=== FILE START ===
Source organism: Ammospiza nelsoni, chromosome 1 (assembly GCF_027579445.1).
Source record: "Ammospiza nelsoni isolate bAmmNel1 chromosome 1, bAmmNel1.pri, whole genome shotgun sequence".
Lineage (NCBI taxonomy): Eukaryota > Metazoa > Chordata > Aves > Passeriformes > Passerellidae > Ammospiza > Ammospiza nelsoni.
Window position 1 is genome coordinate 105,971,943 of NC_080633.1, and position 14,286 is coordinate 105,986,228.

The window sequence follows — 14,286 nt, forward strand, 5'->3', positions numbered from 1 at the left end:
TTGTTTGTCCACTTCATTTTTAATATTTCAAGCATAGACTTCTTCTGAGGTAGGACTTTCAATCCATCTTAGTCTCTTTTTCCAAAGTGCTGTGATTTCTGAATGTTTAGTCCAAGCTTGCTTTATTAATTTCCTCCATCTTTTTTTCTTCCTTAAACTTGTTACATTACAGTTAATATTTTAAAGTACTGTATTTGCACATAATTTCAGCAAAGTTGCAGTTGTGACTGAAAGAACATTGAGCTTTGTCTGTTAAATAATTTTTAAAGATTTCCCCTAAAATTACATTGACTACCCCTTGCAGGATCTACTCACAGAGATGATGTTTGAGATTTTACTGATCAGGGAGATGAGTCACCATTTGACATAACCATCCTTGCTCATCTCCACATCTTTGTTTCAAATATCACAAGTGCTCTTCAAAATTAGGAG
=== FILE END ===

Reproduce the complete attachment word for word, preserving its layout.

Source organism: Ammospiza nelsoni, chromosome 1 (assembly GCF_027579445.1).
Source record: "Ammospiza nelsoni isolate bAmmNel1 chromosome 1, bAmmNel1.pri, whole genome shotgun sequence".
Lineage (NCBI taxonomy): Eukaryota > Metazoa > Chordata > Aves > Passeriformes > Passerellidae > Ammospiza > Ammospiza nelsoni.
Window position 1 is genome coordinate 105,971,943 of NC_080633.1, and position 14,286 is coordinate 105,986,228.

The window sequence follows — 14,286 nt, forward strand, 5'->3', positions numbered from 1 at the left end:
TTGTTTGTCCACTTCATTTTTAATATTTCAAGCATAGACTTCTTCTGAGGTAGGACTTTCAATCCATCTTAGTCTCTTTTTCCAAAGTGCTGTGATTTCTGAATGTTTAGTCCAAGCTTGCTTTATTAATTTCCTCCATCTTTTTTTCTTCCTTAAACTTGTTACATTACAGTTAATATTTTAAAGTACTGTATTTGCACATAATTTCAGCAAAGTTGCAGTTGTGACTGAAAGAACATTGAGCTTTGTCTGTTAAATAATTTTTAAAGATTTCCCCTAAAATTACATTGACTACCCCTTGCAGGATCTACTCACAGAGATGATGTTTGAGATTTTACTGATCAGGGAGATGAGTCACCATTTGACATAACCATCCTTGCTCATCTCCACATCTTTGTTTCAAATATCACAAGTGCTCTTCAAAATTAGGAG